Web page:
Article  Google Scholar 

  18. 18.

    Rojas A, Salant H, Yasur-Landau D, Tsarfati H, Baneth G. First report of Onchocerca lupi from Israel and confirmation of two genotypes circulating among canine, feline and human hosts. Parasitology. 2020;147(14):1723–7.

    CAS  Article  Google Scholar 

  19. 19.

    Roemer G, Cypher B, List R. Urocyon cinereoargenteus. The IUCN Red List of Threatened Species 2016. 2016;e.T22780A46178068.

  20. 20.

    Hassan HK, Bolcen S, Kubofcik J, Nutman TB, Eberhard ML, Middleton K, et al. Isolation of Onchocerca lupi in dogs and black flies, California, USA. Emerg Infect Dis. 2015;21(5):789–96.

    CAS  Article  Google Scholar 

  21. 21.

    Adler PH, Currie DC, Wood M. The black flies (Simuliidae) of North America. New York: Comstock Books; 2004.

    Google Scholar 

  22. 22.

    Adler PH, Crosskey RW. World blackflies (Diptera: Simuliidae): a comprehensive revision of the taxonomic and geographical inventory. 2018. https://biomia.sites.clemson.edu/pdfs/blackflyinventory.pdf. Accessed 12 March 202

  23. 23.

    Verocai GG, Nelson KJ, Callahan RT, Wekesa JW, Hassan HK, Hoberg EP. A cryptic species of Onchocerca (Nematoda: Onchocercidae) in blackflies (Simulium spp.) from southern California, USA. Parasit Vectors. 2018;11:547.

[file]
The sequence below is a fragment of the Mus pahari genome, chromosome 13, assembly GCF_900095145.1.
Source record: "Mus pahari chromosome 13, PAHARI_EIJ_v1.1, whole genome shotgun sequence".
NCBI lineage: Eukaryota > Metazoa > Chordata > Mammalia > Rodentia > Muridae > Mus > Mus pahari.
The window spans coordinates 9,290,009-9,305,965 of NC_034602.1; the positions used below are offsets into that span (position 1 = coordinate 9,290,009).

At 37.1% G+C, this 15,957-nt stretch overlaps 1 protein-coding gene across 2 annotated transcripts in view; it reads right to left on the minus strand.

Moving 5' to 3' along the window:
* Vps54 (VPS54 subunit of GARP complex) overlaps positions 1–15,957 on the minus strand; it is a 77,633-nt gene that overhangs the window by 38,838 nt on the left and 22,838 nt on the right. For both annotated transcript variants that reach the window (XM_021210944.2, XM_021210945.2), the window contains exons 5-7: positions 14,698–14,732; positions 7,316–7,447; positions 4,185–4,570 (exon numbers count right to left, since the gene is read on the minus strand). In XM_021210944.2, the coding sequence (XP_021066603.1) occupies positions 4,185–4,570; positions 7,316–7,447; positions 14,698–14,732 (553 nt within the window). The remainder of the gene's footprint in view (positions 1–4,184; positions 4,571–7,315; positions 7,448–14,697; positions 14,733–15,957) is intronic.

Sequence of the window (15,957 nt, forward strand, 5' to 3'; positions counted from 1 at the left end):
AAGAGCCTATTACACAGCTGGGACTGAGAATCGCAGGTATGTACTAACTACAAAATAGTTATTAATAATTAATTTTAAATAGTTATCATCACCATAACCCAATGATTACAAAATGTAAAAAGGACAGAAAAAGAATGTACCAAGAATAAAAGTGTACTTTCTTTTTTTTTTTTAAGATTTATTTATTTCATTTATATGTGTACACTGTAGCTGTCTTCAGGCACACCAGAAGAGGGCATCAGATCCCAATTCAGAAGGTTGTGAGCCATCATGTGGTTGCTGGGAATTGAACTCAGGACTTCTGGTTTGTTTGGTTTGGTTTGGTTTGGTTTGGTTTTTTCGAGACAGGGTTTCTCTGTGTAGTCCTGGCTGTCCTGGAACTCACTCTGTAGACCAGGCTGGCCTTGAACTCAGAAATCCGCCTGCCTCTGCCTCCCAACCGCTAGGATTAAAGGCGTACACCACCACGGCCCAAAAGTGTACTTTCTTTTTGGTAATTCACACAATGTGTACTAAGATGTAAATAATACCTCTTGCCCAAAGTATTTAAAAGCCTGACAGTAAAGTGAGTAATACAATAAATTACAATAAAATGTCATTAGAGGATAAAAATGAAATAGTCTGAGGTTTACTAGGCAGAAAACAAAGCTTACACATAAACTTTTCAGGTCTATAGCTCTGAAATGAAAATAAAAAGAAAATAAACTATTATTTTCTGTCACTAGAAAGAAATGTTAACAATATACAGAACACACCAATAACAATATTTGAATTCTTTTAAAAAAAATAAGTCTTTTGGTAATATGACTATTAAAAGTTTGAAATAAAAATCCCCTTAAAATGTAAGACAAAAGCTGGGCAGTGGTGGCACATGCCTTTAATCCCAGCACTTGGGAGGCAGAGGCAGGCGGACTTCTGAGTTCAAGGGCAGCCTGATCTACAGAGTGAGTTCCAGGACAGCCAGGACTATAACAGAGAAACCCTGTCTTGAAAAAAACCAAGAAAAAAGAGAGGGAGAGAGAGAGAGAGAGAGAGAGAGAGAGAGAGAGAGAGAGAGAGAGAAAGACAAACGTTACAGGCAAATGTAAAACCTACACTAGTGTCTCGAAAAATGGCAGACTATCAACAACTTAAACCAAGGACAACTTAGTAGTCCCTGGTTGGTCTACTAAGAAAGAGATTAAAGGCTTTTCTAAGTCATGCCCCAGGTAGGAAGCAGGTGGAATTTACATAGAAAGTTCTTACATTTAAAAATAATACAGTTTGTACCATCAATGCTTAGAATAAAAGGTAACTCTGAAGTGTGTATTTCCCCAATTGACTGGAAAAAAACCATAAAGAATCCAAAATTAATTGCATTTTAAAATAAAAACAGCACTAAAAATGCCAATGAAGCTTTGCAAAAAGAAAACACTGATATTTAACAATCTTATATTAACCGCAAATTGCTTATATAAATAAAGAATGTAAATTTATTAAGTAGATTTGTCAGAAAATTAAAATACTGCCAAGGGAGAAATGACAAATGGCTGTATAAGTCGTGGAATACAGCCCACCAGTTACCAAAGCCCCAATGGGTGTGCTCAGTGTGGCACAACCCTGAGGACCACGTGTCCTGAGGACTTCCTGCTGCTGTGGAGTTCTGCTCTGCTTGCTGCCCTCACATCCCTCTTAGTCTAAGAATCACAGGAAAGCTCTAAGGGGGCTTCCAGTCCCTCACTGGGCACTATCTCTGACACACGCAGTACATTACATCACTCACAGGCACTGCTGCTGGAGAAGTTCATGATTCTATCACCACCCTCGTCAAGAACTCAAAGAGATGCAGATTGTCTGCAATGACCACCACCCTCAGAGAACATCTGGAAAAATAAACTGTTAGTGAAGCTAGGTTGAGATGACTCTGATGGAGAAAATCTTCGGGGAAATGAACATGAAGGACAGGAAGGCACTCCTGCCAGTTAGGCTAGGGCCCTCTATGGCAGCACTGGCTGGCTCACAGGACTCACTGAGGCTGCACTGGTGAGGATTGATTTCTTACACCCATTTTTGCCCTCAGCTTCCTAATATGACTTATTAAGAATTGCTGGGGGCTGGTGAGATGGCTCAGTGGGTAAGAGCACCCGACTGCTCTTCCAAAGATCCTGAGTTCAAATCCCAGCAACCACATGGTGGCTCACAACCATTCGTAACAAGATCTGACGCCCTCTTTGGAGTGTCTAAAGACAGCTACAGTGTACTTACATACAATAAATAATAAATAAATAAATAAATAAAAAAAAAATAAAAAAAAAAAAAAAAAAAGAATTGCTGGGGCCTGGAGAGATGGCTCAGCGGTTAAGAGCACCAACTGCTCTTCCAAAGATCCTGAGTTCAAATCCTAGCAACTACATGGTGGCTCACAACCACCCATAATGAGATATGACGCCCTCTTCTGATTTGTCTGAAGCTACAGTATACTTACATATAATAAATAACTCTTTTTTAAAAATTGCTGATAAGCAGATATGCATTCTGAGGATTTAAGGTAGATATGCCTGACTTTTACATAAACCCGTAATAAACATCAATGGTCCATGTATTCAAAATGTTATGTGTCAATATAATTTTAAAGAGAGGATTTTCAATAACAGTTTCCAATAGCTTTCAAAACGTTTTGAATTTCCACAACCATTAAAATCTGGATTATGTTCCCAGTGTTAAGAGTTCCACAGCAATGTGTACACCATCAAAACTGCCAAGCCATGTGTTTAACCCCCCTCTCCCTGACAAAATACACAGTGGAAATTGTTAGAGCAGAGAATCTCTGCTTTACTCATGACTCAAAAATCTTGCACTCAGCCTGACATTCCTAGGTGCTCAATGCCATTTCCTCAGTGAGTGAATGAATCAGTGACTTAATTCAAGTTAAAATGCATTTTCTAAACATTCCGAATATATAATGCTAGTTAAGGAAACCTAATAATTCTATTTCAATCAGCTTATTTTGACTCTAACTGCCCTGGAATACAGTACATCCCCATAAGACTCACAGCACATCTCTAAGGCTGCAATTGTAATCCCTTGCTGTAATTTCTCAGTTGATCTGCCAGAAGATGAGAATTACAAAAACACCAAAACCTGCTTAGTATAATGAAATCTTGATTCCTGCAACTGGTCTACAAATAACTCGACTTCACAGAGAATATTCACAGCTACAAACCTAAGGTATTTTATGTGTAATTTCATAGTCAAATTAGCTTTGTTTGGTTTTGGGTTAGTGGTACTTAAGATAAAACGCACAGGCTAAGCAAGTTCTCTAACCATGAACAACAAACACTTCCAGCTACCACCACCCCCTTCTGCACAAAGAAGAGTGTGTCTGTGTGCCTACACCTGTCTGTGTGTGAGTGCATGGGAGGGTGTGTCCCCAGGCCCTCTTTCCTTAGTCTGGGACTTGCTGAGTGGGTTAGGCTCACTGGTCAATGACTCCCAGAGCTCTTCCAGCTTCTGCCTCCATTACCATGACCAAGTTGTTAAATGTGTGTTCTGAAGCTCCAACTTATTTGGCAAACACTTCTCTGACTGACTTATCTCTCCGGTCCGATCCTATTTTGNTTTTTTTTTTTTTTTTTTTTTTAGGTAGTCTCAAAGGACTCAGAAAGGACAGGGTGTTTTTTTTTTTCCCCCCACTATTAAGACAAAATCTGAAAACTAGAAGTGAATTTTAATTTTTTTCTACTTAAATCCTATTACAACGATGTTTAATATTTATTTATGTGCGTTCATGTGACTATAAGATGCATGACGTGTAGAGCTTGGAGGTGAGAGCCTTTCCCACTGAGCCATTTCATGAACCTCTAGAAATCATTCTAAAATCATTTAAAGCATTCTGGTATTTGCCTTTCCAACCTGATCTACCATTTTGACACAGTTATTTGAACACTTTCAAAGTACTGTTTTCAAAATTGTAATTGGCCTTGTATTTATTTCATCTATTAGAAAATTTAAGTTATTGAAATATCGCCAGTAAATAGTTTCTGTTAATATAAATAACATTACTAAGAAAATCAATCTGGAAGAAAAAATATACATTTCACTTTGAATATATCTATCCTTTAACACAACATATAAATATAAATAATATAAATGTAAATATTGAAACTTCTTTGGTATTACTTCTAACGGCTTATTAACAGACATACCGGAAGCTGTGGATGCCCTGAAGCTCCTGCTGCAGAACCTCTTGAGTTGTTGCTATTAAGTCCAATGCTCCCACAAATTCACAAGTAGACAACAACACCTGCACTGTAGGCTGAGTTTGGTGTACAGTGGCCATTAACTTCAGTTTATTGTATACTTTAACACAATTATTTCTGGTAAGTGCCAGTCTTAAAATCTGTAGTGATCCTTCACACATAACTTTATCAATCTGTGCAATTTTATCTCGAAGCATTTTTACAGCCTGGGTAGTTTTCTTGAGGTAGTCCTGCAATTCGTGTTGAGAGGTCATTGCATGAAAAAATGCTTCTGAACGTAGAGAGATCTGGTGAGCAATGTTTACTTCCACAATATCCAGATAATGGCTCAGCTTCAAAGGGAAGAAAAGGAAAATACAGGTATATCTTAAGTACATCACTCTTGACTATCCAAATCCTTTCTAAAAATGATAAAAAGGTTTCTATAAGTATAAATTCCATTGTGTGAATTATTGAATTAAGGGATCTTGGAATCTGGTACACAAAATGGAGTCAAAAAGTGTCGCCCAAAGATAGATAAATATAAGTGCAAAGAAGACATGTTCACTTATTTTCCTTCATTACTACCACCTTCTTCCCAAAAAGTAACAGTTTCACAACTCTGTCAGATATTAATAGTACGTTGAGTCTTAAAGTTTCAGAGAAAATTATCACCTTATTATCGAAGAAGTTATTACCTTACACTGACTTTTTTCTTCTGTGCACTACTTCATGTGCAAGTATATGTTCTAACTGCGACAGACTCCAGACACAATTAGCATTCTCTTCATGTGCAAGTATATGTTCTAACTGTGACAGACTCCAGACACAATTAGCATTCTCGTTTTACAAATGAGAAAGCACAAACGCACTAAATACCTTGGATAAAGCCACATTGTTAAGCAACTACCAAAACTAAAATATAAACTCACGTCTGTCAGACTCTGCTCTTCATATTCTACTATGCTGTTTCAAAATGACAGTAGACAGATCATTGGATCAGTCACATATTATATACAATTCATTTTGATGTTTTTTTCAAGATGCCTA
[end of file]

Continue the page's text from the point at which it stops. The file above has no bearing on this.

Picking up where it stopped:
CAS  Article  Google Scholar 

Download references

Acknowledgements

Dr. Sobotyk is the NCVP Merck Parasitology Resident at Texas A&M University.

Funding

Not applicable.

Author information

Affiliations

Authors

Contributions

GV wrote the manuscript. AL collected clinical data and samples. CS, MMB, EEE, and GV performed laboratory and diagnostic work. All authors contributed to interpretation of results and have reviewed, edited, and approved the final manuscript. All authors read and approved the final manuscript.

Corresponding author

Correspondence to Guilherme G. Verocai.

Ethics declarations

Ethics approval and consent to participate

Not applicable.

Consent for publication

Not applicable.

Competing interests